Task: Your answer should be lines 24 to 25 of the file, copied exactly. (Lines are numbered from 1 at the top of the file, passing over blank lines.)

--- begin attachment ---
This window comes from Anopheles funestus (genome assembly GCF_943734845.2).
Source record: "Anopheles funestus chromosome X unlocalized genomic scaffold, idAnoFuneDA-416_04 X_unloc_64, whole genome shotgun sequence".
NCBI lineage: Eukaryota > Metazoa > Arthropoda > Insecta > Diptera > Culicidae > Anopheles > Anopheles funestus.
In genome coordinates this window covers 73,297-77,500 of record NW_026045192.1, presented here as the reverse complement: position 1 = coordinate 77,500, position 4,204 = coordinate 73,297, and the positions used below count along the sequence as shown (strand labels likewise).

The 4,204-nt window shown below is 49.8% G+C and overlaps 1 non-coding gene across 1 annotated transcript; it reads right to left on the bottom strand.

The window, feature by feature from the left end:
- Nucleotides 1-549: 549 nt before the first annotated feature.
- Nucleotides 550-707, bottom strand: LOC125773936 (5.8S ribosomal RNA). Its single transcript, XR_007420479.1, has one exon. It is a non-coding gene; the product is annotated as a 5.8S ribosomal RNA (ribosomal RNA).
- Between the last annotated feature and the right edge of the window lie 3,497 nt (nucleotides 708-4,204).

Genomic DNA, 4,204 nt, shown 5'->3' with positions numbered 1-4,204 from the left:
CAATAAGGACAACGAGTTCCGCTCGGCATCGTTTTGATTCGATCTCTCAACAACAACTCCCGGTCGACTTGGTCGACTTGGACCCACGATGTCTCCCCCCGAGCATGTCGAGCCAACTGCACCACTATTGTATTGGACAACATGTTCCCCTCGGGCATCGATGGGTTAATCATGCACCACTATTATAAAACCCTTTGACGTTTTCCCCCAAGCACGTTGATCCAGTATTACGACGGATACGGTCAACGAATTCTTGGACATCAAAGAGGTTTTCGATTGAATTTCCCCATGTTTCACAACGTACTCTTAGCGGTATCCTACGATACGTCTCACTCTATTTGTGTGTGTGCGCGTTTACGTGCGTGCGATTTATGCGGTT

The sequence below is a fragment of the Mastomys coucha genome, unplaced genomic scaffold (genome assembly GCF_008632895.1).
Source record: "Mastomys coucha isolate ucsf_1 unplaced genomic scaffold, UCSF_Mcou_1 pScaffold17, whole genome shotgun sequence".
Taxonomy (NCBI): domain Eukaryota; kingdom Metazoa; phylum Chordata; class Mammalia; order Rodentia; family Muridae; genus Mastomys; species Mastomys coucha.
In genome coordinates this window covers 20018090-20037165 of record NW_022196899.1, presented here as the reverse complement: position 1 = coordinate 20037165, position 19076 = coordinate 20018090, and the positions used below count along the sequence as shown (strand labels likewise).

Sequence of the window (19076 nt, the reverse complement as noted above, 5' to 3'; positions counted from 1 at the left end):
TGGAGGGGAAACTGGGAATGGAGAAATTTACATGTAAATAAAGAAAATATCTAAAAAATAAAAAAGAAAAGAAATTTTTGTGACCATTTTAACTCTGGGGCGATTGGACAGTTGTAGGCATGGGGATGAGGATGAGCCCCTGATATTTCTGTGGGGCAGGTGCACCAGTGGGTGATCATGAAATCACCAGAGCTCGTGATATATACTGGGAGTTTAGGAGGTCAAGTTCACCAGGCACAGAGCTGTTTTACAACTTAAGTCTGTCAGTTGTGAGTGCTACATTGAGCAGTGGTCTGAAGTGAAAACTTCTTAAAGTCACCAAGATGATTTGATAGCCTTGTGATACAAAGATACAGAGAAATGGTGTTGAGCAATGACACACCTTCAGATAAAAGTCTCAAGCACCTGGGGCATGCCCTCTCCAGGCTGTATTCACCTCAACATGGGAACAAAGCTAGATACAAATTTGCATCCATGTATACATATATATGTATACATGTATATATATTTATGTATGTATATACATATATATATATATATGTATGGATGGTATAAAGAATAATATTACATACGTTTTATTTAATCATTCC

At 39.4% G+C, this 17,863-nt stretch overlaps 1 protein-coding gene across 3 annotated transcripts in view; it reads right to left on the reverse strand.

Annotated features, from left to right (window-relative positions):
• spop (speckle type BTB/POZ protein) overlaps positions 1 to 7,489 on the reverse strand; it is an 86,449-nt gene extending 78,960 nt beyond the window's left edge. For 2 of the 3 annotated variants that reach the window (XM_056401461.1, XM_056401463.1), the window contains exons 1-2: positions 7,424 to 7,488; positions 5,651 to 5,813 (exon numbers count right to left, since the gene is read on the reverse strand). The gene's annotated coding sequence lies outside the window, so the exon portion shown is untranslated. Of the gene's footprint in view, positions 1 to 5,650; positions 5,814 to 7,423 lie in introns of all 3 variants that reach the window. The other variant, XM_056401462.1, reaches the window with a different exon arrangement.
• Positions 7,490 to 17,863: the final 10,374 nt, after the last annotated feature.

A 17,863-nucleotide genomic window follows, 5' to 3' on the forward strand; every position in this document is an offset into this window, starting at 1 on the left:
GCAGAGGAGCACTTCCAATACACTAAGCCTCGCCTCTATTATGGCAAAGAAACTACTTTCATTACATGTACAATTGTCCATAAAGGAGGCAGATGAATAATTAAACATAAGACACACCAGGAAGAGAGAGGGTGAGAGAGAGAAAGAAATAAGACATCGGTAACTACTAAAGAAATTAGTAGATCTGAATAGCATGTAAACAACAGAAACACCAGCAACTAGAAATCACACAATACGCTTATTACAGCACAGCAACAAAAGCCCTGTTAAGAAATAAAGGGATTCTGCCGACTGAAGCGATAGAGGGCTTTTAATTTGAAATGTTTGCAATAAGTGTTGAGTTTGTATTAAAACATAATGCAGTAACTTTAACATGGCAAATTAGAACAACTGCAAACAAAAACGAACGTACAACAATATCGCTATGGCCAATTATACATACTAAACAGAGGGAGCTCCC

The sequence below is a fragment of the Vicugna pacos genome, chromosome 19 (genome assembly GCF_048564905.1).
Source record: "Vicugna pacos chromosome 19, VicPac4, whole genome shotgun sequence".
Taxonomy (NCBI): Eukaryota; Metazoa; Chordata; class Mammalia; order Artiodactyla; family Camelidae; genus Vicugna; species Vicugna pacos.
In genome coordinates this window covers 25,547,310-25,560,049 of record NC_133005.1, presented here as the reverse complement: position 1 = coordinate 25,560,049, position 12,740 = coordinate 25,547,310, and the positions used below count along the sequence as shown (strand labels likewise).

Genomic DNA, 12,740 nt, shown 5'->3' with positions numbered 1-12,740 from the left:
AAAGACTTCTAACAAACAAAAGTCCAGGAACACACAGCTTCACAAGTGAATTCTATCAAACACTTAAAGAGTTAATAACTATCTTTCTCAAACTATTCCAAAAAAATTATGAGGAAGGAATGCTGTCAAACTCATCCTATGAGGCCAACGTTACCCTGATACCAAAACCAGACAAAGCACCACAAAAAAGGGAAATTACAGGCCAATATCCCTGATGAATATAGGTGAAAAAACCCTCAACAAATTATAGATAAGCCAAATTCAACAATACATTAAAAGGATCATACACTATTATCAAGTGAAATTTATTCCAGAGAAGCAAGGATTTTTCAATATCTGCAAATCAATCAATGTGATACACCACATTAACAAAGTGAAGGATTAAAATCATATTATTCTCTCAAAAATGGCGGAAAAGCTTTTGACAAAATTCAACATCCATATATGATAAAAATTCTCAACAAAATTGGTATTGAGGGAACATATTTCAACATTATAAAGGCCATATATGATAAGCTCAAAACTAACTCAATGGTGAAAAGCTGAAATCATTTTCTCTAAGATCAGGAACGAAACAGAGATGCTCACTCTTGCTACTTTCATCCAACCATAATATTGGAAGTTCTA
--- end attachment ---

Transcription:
The sequence below is a fragment of the Vicugna pacos genome, chromosome 19 (genome assembly GCF_048564905.1).
Source record: "Vicugna pacos chromosome 19, VicPac4, whole genome shotgun sequence".